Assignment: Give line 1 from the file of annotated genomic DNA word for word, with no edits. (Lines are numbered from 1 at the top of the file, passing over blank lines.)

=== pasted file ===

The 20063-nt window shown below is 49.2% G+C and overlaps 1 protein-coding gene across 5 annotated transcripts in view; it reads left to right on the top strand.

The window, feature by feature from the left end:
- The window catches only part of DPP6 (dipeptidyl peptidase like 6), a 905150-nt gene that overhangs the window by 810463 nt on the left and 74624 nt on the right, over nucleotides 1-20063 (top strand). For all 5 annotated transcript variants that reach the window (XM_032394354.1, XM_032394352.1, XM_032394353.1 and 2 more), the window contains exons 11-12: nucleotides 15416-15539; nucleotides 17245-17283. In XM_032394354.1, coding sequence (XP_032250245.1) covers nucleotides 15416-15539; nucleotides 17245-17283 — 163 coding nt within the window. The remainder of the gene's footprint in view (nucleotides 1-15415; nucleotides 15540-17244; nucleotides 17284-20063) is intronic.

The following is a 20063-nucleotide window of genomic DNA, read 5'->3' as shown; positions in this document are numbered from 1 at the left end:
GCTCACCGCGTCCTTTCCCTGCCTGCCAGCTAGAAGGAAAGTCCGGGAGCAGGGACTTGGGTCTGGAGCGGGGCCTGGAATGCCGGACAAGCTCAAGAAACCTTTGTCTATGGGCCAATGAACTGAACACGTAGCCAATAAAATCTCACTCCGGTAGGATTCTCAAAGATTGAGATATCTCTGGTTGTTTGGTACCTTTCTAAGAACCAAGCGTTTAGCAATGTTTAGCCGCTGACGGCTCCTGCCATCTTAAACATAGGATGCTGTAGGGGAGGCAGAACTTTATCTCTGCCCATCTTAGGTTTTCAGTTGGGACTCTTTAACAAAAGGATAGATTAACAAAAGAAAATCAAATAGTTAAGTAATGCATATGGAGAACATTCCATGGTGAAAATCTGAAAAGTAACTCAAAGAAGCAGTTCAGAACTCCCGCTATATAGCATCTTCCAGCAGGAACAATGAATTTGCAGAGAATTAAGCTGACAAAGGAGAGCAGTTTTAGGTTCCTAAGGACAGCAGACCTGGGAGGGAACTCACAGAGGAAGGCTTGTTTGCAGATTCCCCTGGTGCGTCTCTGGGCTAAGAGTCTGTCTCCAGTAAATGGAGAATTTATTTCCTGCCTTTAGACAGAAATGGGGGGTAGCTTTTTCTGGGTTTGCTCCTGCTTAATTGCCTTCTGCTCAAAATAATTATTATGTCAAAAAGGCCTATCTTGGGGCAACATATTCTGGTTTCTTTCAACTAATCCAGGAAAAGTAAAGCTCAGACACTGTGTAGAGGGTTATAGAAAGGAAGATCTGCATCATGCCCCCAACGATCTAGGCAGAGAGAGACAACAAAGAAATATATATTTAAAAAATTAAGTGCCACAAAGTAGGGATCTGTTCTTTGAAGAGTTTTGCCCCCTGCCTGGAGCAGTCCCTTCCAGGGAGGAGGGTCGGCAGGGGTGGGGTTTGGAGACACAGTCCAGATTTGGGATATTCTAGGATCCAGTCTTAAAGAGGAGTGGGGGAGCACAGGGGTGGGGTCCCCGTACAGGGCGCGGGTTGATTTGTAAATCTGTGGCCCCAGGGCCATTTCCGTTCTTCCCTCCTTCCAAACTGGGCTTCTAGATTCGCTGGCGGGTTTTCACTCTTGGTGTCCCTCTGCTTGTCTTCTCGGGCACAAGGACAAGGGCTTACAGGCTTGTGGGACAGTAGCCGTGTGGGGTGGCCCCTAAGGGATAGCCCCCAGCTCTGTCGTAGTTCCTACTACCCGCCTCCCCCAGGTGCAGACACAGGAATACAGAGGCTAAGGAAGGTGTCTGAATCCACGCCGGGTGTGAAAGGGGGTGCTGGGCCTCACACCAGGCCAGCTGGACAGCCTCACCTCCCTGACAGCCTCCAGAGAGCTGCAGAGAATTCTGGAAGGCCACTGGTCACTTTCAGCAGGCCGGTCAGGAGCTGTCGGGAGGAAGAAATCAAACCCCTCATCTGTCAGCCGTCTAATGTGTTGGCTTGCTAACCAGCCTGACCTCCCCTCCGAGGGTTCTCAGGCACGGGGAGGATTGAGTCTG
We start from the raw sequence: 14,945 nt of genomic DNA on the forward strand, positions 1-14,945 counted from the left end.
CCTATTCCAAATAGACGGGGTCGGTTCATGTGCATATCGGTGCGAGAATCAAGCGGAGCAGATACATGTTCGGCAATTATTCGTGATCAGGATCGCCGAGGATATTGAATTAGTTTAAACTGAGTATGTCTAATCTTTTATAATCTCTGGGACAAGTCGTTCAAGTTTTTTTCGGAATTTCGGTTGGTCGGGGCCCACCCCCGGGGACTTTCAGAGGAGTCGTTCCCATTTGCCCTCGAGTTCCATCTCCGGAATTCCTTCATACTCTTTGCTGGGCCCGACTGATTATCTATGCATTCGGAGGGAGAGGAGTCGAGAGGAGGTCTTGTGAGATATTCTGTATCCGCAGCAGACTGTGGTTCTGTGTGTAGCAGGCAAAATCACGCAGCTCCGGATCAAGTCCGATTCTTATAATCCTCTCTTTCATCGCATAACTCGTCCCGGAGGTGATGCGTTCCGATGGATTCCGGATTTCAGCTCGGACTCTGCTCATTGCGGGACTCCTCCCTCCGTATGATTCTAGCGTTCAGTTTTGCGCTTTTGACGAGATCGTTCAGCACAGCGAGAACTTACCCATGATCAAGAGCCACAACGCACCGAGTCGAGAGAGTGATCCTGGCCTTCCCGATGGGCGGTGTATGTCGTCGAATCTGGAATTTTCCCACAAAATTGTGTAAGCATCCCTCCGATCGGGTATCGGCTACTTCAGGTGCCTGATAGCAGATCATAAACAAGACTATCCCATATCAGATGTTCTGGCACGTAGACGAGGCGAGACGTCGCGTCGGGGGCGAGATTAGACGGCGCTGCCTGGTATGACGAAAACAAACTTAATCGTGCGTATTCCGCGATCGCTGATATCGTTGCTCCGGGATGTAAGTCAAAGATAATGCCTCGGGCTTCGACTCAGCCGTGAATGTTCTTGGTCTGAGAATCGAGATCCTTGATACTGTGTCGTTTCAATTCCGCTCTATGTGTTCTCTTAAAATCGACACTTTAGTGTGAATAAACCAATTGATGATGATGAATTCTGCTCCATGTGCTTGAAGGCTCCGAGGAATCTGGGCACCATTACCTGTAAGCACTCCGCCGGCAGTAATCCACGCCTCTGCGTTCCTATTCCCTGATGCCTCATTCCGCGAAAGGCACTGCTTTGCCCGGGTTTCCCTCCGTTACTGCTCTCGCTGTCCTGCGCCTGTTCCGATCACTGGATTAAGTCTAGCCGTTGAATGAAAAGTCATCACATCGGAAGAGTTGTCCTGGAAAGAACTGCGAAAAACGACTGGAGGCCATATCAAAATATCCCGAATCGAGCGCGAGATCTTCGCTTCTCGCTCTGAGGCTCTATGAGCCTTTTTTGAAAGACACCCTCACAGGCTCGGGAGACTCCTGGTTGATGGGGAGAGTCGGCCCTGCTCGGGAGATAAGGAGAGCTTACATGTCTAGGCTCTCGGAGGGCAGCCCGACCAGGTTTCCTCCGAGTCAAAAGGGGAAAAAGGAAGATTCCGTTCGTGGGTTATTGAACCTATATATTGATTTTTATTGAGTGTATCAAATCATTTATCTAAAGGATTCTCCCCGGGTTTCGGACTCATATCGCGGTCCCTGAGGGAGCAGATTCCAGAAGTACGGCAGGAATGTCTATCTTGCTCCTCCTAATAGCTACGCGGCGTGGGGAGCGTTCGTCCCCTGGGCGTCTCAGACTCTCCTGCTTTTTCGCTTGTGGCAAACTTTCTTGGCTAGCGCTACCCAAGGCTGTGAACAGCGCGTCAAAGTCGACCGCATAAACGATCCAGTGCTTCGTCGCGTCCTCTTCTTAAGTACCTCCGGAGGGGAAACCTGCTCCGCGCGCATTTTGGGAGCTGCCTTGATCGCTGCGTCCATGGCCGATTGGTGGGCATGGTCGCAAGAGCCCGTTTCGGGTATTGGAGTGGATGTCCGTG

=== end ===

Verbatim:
The 20063-nt window shown below is 49.2% G+C and overlaps 1 protein-coding gene across 5 annotated transcripts in view; it reads left to right on the top strand.